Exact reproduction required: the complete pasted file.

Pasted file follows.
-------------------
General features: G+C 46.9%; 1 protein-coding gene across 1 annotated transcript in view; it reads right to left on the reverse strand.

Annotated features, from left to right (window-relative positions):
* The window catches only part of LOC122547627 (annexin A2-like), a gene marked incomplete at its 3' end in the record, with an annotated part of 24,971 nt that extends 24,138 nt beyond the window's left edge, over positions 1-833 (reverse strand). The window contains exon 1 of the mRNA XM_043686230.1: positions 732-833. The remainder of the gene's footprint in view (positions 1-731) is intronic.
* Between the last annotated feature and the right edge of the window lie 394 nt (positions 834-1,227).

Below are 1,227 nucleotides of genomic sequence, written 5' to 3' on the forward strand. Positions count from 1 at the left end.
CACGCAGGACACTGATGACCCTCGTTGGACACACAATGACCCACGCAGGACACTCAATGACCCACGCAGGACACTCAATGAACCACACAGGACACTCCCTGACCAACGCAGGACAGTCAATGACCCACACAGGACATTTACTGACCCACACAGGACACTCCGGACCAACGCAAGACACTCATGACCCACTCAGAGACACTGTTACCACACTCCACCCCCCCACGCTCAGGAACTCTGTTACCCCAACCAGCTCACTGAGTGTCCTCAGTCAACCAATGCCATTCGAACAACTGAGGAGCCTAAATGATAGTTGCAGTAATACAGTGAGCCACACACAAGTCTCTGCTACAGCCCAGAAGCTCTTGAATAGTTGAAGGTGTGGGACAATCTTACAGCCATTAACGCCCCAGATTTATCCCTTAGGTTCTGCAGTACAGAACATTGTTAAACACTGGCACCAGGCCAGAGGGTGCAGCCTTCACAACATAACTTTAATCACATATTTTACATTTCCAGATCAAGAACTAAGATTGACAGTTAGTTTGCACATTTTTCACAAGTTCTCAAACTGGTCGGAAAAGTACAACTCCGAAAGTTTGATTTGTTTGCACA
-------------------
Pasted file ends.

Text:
General features: G+C 46.9%; 1 protein-coding gene across 1 annotated transcript in view; it reads right to left on the reverse strand.

Annotated features, from left to right (window-relative positions):
* The window catches only part of LOC122547627 (annexin A2-like), a gene marked incomplete at its 3' end in the record, with an annotated part of 24,971 nt that extends 24,138 nt beyond the window's left edge, over positions 1-833 (reverse strand). The window contains exon 1 of the mRNA XM_043686230.1: positions 732-833. The remainder of the gene's footprint in view (positions 1-731) is intronic.
* Between the last annotated feature and the right edge of the window lie 394 nt (positions 834-1,227).

Below are 1,227 nucleotides of genomic sequence, written 5' to 3' on the forward strand. Positions count from 1 at the left end.
CACGCAGGACACTGATGACCCTCGTTGGACACACAATGACCCACGCAGGACACTCAATGACCCACGCAGGACACTCAATGAACCACACAGGACACTCCCTGACCAACGCAGGACAGTCAATGACCCACACAGGACATTTACTGACCCACACAGGACACTCCGGACCAACGCAAGACACTCATGACCCACTCAGAGACACTGTTACCACACTCCACCCCCCCACGCTCAGGAACTCTGTTACCCCAACCAGCTCACTGAGTGTCCTCAGTCAACCAATGCCATTCGAACAACTGAGGAGCCTAAATGATAGTTGCAGTAATACAGTGAGCCACACACAAGTCTCTGCTACAGCCCAGAAGCTCTTGAATAGTTGAAGGTGTGGGACAATCTTACAGCCATTAACGCCCCAGATTTATCCCTTAGGTTCTGCAGTACAGAACATTGTTAAACACTGGCACCAGGCCAGAGGGTGCAGCCTTCACAACATAACTTTAATCACATATTTTACATTTCCAGATCAAGAACTAAGATTGACAGTTAGTTTGCACATTTTTCACAAGTTCTCAAACTGGTCGGAAAAGTACAACTCCGAAAGTTTGATTTGTTTGCACA